One day I was strolling through the halls of my university when I came across a computer attached to a monitor. The text on the monitor said:

Program displays list of numbers.

Next to the computer lay a large roll of graph paper. It looked like the paper could be used to write down a sequence of numbers and be put into a large slot below the computer. Because of my inquisitive nature and interest in computers I decided to try it out, so I cut out a piece of paper and wrote a couple of numbers on it. I thought I would know exactly how to do it. When I put the paper in the slot, however, the monitor displayed the following number: \begin{align*} 2 \end{align*} I was surprised, this was not the number I had tried to display! I had, for one thing, tried to display more than one number. I decided to try again, but this time I cut out a larger piece of paper and wrote down the same sequence twice as far. After feeding my piece of paper to the slot, the monitor displayed: \begin{align*} 12\ \ 10 \end{align*} I really had no idea where these numbers were coming from. The sequence I had try to display is very simple, but the output seemed to consist of random numbers. Well, I was persistent, so I wrote down more terms of the same sequence on a larger piece of paper and fed it to the computer again. The numbers displayed were: \begin{align*} 240\ \ 204\ \ 170 \end{align*} Again, total bewilderment, what kind of crazy algorithms were controlling this output? I cut out a large piece of paper and tried one more time. The output was: \begin{align*} 65280\ \ 61680\ \ 52428\ \ 43690 \end{align*} After this display, I left, deciding that the computer was broken. Later, after having recounted my story, one of my professors told me the computer works fine. What was I doing wrong?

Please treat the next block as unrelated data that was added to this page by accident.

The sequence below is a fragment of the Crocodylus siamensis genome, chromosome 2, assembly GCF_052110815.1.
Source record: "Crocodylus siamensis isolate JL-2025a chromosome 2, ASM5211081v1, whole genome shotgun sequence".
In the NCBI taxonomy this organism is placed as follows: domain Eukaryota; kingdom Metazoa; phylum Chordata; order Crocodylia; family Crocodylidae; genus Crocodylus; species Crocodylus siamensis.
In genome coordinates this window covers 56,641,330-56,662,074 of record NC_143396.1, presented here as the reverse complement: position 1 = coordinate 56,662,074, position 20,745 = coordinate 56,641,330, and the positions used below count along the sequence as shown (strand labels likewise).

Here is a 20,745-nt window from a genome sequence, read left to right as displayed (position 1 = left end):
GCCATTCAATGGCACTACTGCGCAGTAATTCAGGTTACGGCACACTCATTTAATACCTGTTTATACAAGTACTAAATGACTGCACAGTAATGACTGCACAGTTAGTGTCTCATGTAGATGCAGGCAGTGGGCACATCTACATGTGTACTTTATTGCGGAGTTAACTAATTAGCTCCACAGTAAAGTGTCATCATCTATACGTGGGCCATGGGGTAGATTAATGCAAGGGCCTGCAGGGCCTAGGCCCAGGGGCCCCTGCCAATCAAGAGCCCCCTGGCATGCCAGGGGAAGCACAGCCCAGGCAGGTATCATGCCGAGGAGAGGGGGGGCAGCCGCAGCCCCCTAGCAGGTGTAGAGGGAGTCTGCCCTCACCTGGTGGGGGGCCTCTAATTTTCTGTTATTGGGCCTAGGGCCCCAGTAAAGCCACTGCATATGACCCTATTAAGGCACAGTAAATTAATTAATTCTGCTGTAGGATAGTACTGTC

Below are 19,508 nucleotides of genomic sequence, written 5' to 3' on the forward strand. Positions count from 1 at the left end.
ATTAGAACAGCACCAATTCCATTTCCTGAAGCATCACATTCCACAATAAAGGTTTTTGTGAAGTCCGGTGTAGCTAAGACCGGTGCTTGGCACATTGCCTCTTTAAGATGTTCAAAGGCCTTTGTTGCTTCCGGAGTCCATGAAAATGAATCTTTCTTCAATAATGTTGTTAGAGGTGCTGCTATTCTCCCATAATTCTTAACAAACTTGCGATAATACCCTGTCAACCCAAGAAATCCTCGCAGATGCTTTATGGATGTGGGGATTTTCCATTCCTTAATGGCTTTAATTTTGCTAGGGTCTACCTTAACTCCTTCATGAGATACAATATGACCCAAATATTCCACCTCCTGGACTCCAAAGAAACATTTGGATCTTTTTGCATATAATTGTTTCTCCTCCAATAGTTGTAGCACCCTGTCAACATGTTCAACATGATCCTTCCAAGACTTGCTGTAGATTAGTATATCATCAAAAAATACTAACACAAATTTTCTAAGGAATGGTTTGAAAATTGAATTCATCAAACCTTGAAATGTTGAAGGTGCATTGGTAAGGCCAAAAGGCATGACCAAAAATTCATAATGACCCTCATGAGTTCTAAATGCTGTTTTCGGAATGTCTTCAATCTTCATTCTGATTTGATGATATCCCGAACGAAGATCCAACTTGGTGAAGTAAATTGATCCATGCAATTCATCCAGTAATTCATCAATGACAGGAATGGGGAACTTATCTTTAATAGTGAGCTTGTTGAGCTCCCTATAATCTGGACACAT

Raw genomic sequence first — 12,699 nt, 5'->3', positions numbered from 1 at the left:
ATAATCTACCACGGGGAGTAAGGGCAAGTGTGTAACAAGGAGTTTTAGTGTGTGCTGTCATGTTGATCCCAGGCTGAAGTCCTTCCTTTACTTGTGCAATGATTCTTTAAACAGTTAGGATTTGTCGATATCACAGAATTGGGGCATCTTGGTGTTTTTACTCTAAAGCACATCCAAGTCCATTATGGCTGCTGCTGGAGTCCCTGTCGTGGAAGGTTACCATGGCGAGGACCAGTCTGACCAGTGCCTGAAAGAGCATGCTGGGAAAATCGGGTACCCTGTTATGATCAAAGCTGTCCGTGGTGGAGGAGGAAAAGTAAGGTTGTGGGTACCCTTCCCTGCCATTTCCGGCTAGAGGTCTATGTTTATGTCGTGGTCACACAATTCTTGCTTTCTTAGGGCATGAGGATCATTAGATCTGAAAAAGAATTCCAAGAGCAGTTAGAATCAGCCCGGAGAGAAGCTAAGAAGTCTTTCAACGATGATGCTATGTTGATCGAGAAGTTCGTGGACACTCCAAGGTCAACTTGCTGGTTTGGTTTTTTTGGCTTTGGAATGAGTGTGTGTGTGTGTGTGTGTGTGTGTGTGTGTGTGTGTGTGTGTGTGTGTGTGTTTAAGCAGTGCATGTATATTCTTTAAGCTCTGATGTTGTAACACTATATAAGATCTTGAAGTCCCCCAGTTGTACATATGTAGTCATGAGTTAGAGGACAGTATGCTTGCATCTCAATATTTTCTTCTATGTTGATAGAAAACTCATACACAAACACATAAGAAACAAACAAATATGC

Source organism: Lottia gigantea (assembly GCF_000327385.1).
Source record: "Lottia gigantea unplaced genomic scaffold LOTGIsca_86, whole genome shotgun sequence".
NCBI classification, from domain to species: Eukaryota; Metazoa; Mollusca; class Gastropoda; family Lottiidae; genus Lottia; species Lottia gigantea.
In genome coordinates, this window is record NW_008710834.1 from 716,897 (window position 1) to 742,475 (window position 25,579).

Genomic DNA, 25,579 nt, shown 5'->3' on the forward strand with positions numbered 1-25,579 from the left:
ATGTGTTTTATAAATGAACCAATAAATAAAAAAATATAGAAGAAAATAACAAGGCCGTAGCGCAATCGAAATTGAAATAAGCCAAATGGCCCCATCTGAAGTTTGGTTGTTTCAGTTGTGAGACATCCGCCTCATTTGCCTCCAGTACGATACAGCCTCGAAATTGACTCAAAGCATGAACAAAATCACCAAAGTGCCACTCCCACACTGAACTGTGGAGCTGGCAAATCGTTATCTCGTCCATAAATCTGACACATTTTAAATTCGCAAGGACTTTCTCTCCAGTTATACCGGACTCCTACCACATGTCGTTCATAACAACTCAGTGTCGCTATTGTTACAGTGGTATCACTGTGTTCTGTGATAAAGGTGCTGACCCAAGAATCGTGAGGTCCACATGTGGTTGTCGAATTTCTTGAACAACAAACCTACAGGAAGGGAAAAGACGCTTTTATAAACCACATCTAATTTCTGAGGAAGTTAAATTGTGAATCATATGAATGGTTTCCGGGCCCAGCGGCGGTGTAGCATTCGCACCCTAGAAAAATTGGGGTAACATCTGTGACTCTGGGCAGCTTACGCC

1 Answer 1


The numbers output, when written

in binary,

are as follows:

1100 1010
11110000 11001100 10101010
1111111100000000 1111000011110000 1100110011001100 1010101010101010

The pattern is clear enough. It doesn't seem to me like we have enough information to determine with certainty what the computer was doing and what you did wrong, but here is one possibility:

The sequence of numbers you were entering portions of was the sequence of non-negative integers: 0, 1, 2, 3, etc. You took the graph paper to indicate that you should enter the numbers in binary, perhaps shading squares occupied by 1-bits and leaving blank the others. But you got your x and y axes the wrong way around.

So, e.g.,

at the second step you wanted to enter 0,1,2,3. So you shaded squares like this: .. 0 .# 1 #. 2 ## 3 but the computer read up the columns instead of across the rows: ##.., #.#. Hence 12, 10.

There is one thing I find slightly unsatisfactory about this answer:

I do not believe that someone thinking in those terms would be so baffled by the computer's output. You're already thinking in binary and turning numbers into patterns of bits on a grid, after all.

  • $\begingroup$ You got it exactly right :). I think the extreme confusion was the joke, sort of, but I understand your dissatisfaction, I just have to work more on my storytelling. I came up with the sequence and really liked to post it as a puzzle, but I read that you shouldn't just post a list of numbers with the task: continue the sequence. Since, indeed, any number can follow really. So I tried to make up a story around it. I'm happy you got it :). $\endgroup$
    – Pjotr5
    Mar 12, 2017 at 8:19

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